FF: After the revolution, my parents settled in southern Spain. On the very day I turned 10, I was sent to France to attend boarding school. I was placed under the old-fashioned supervision of my grandfather, the Iranian architect Abdol-Aziz Farman-Farmaian. My predisposition for artistic pursuits led Aziz to convince me to study architecture at the Ecole des Beaux-Arts in Paris after my French baccalaureate, as he had done before World War II. That did not work out. I ultimately found my own way.

KL: Iranian artists are increasingly well known and internationally in demand. What are your thoughts on that? And how do you feel about getting an exhibition at the Shirin Gallery in New York?

FF: I share with Sassan a common vision of today’s Iranian contemporary scene. Objectively speaking, it is true that. since the early 2000’s, Iranian artists have received an increasing amount of attention. Some of that attention turned into a toxic, speculative art bubble that burst as soon as the global financial crisis hit Dubai, circa 2008. I believe this had positive aftereffects — creating a space for a new generation less prone to systematically feeding off such overdone themes as Persian calligraphy, for one thing. I feel the field is now open for Iranian artists to take on a vast arena of expression, the way Chinese artists did before them. There is a lot left to do, and this is an excellent thing.

I obviously feel excited to have the opportunity to show my work for the first time in the U.S, all the more so in New York. The city was once the place of residence of Reza Derakshani, an artist whose work I love, and was long the home of my Great-Aunt Monir, who has been a lifelong inspiration to me. It has also been the home of Abstract Expressionists of the New York school, such as Robert Rauschenberg, Frank Stella or Helen Frankenthaler, whose sense of linearity and color speak to me.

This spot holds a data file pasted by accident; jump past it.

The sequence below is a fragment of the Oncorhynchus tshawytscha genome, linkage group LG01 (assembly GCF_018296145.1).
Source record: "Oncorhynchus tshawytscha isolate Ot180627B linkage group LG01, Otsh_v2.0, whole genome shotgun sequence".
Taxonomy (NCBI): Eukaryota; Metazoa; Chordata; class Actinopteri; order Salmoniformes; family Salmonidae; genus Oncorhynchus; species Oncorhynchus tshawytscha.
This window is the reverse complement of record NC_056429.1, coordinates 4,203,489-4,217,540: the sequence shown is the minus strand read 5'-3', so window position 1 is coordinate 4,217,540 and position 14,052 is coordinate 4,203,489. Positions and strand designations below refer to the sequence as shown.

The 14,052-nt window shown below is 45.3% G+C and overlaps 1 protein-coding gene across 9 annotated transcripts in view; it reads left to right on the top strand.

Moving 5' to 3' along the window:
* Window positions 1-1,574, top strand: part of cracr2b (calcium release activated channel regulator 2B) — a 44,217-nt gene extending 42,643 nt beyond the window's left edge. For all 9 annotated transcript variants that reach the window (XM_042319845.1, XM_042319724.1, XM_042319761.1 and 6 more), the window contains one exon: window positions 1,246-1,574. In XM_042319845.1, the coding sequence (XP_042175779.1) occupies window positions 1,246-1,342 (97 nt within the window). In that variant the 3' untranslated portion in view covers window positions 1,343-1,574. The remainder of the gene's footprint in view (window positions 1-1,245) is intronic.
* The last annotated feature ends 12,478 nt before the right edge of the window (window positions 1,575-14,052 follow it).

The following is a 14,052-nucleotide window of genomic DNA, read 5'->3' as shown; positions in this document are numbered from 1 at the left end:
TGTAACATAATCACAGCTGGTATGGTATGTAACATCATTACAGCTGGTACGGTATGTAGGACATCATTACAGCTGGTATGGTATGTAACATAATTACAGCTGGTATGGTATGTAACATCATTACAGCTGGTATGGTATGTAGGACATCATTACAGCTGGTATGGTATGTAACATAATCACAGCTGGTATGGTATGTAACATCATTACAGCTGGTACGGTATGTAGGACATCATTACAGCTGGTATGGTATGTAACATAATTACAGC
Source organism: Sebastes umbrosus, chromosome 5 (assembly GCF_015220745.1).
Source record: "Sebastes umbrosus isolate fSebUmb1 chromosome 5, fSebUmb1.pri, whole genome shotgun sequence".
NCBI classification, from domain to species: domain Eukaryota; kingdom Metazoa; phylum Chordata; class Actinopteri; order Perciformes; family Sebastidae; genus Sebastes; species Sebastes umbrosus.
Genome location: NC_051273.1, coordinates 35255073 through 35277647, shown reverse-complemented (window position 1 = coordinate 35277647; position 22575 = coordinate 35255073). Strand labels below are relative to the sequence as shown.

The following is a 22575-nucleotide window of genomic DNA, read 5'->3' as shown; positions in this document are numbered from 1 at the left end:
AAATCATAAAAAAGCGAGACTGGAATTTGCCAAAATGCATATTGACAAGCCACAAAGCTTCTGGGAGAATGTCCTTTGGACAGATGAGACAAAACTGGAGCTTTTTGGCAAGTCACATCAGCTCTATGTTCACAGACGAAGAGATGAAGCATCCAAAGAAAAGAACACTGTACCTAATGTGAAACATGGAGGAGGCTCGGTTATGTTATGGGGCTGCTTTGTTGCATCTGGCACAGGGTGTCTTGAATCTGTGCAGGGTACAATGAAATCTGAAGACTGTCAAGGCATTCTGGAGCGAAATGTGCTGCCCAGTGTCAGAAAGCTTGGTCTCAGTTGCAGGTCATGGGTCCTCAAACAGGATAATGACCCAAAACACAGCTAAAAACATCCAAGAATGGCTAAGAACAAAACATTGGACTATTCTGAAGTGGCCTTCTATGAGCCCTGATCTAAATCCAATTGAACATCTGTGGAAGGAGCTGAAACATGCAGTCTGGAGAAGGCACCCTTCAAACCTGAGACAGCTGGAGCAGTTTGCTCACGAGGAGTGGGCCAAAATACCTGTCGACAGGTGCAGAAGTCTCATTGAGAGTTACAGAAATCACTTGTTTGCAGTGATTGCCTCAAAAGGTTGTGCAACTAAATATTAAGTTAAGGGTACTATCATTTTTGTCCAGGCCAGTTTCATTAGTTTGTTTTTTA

At Art Dubai in 2015, I met Shirin Partovi Tavakolian and Laleh Pasdar Saghri during a Magic of Persia Foundation event, where one of my works was up for auction. We discussed the idea of a joint exhibition. I mentioned the idea to the Middle East contemporary art specialist Janet Rady in London. Janet took an interest, and decided to curate the show. She introduced me to Sassan Behnam Bakhtiar and to his work. We got on well. It all clicked from there.

KL: Would you like to go back to Iran?

FF: In the last two years, the question of a trip back has become more of a possibility, as the idea of a Tehran exhibition has been evoked. The inclusion of some of my works in exhibitions such as Remembering Tomorrow last February at the Niavaran Cultural Center are leading me in that direction. Personally, I would like to explore the possibility of a residency in Kashan to develop an on-site, inclusive installation project I have been thinking about for some time.

KL: Can you describe your next project(s)?

FF: My work tends to fit into two main segments – identity/memory and architectonics/the natural world. Although I am currently working on a project merging both segments into one body of work, Memory&Future / Future&Memory in New York will be followed by a study of color and linearity, rooted in my ongoing connection to the natural world. My next solo exhibition, called Strata, will inaugurate the Golan Rouzkhosh Gallery’s new Hamburg space in January 2017. It will show my move towards an organic form of abstraction via a collection of large format paintings inspired by geological stratification.

Otherwise, this winter, I will be engaging in an immersion-collaboration with and into Moroccan local crafts ahead of next spring’s exhibition at the Marrakesh Museum.

KL: You live between Paris and Tarifa. Why those two cities?

FF: It is true that Paris has always been the focal point. But I lived for a couple of years in southern Spain, before boarding school, and have been back and forth to Spain and to Morocco, where my father settled in the early nineties after he and my mother divorced. My mother stayed in southern Spain. I would often travel through Tarifa and across the Strait of Gibraltar to take the night train down to Marrakesh. Tarifa is literally across from Africa, and a stone’s throw from Tangiers, where my wife Camilla and I plan to settle next.